November 6, 2008
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Historians argue that by attending to the lessons of history, we can gain some understanding of how we have arrived in our current situation. As the effort to secure passage of a new surface transportation bill is just beginning, now is a good time to explore some of the patterns in the federal government’s more than two centuries of involvement in the development of the nation’s transportation systems. This presentation will quickly sketch the primary continuing patterns that characterized the federal role and policy presence in transportation during the 19th and 20th centuries. The primary focus will fall on highways, but other key features of the policy landscape will be brought into view. The presentation will conclude with a historian’s view of some of the changes now overtaking key elements, some of them long-lived, of federal policy as we move into the 21st century.
Bruce E. Seely is a historian of technology who has written and published extensively about the history of American transportation and American transportation policy. He served as the program director for science and technology studies at the National Science Foundation (2000–2002) and has been an active member of the History Committee of the Transportation Research Board since its founding more than a decade ago. He spoke frequently to professional and engineering organizations about the history of the Interstate Highway System during 2006, and recently testified before the Senate Committee on the Environment and Public Works. He earned his doctorate at the University of Delaware in 1982, and joined the faculty at Michigan Technological University in 1986. He became the chair of the Social Sciences Department in 2002 and Dean of the College of Sciences and Arts in August.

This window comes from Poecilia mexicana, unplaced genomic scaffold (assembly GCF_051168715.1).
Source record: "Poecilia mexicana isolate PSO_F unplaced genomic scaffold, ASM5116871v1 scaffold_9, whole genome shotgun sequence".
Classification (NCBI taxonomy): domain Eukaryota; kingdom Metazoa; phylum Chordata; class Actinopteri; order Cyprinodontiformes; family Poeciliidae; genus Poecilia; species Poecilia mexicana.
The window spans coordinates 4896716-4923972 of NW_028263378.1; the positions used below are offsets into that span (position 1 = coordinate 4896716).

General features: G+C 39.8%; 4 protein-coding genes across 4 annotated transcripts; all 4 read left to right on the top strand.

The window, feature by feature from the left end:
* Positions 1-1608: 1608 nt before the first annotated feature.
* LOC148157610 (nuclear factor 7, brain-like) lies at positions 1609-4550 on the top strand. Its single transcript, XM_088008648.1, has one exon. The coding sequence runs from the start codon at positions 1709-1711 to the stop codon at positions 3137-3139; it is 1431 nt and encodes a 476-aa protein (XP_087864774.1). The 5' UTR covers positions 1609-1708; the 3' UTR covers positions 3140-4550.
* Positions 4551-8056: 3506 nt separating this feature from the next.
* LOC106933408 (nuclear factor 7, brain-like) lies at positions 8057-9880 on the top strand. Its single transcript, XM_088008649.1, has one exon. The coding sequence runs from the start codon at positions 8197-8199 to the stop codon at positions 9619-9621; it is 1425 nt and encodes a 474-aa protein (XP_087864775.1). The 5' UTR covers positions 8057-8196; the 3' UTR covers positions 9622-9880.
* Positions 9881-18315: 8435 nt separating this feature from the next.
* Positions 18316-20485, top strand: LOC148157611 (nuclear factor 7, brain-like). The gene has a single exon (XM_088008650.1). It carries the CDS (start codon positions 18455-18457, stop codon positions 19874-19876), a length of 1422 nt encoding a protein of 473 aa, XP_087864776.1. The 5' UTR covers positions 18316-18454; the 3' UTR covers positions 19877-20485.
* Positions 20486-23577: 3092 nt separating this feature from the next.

Among Seely’s publications are Building the America Highway System: Engineers as Policy Makers (Temple University Press, 1987), which received the Abel Wolman Award from the Public Works Historical Society and American Public Works Association; (with Mark Rose and Paul Barrett), The Best Transportation System in the World: Railroads, Trucks, Airlines, and American Public Policy in the Twentieth Century (Ohio State University Press, 2006); and numerous articles. He received the Abbott Payson Usher Prize of the Society for the History of Technology for his article "The Scientific Mystique in Engineering: Highway Research in the Bureau of Public Roads, 1918-1940," Technology and Culture 25 (October 1984): 798-831; and the Railroad History Award of the Railway and Locomotive Historical Society for his article, "Railroads, Good Roads, and Technological Change," Railway History Bulletin No. 155 (Autumn 1986). His most recent publications on transportation are “The Secret is the System,” Wilson Quarterly 32, no. 2 (Spring 2008): 47-49, 51-58; “The Beginning of State Highway Administration, 1893-1921: Engineers Take Control,” TR News No. 245 (July-August, 2006): 3-9; and "How the Interstate System Came to Be: A Story of Alternatives," TR News No. 244 (May-June 2006): 4-9.
Contact Sara Van Essendelft, 612-624-3708, firstname.lastname@example.org.